“In every walk with nature one receives far more than he seeks.”
—John Muir (1838-1914)
We received more than we were seeking from a walk at the New York Botanical Garden in the Bronx It was a beautiful day in New York City on Palm Sunday, 13.April; the weather was perfectly to suited to walk in the garden. Getting to the Botanical Garden is easily done. From historic Grand Central Terminal we rode the Harlem Branch of MetroNorth, the commuter rail line linking the northern suburbs with the city.
The dome marks the entrance to the 1902 Enid A. Haupt Conservatory; it is a grand sight. The Conservatory is a New York City Landmark.
Under the 90-foot high dome of the Enid A. Haupt Conservatory, the nation’s largest Victorian glasshouse is a Palm Court. It was Palm Sunday! Open throughout the year, the Palm Court also features a reflecting pool surrounded by those palm trees.
Since the spring of 2013 the courtyard behind the Conservatory has played host to four 15-foot-tall busts; they are the creation of contemporary American artist Philip Haas. Four colossal sculptures of human heads are made of fiberglass vegetation including fruit, bark, flowers and twigs. Each head depicts one of the four seasons.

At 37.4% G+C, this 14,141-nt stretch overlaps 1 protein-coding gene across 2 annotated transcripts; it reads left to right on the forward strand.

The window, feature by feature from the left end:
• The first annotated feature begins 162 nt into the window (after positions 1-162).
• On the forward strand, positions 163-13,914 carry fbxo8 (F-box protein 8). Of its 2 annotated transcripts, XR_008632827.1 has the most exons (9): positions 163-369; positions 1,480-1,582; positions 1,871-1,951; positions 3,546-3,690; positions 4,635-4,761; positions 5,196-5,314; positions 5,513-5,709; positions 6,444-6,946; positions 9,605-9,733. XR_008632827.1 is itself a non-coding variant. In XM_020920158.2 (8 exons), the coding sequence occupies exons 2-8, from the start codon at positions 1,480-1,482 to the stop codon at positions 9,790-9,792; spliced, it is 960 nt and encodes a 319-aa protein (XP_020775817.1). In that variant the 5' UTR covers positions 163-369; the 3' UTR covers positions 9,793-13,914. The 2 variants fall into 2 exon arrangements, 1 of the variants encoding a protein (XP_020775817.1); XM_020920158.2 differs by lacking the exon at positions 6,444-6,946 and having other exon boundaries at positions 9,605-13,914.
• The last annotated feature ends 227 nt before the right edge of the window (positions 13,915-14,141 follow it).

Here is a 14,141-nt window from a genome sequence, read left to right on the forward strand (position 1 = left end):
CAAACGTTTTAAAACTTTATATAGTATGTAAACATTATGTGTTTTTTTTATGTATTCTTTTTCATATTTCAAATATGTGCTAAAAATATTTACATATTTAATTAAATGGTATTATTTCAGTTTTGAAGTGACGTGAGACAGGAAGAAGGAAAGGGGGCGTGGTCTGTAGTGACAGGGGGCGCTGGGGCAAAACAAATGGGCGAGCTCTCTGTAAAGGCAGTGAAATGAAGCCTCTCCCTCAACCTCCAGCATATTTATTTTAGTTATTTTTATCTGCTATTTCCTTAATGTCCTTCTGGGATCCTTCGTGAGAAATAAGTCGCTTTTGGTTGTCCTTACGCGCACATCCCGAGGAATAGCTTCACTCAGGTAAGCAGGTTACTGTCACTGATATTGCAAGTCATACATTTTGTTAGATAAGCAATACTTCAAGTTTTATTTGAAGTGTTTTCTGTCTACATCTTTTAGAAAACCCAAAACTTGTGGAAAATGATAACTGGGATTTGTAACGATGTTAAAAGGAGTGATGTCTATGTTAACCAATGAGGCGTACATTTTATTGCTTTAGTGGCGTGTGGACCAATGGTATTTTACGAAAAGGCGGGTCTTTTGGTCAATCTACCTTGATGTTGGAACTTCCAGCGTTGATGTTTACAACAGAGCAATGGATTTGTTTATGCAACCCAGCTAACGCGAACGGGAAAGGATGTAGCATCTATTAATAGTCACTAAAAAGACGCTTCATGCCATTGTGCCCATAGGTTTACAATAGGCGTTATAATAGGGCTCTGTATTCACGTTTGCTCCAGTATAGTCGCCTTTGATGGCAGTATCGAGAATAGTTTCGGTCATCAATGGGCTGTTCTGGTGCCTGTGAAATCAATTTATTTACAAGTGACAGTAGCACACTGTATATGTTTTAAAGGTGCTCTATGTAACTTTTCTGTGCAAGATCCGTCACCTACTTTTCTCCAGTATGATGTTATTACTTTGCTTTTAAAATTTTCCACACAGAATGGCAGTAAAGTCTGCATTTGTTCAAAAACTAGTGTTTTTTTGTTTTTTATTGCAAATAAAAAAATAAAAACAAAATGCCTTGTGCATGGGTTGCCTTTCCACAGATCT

Haas was inspired by the Four Seasons, composite portrait paintings by the 16th-century, Italian Renaissance painter Giuseppe Arcimboldo (1526/1527–1593).
In the New York Botanical Garden’s LuEster T. Mertz Library, scale models of Philip Haas’s fantastic heads were on display.
Back in the Conservatory’s greenhouse, gardenias and water lilies were in bloom. The gardenias were intoxicatingly fragrent.
On the grounds of the Botanical Garden signs of early spring were everywhere. Daffodils were around each corner. And nothing says spring like forsythia. The Botanical Garden has some of the most spectacular forsythia bushes. Along Magnolia Way the trees were flowering.
In the Everett Children’s Adventure Garden two worm-shaped topiaries were in bloom. This is very cute.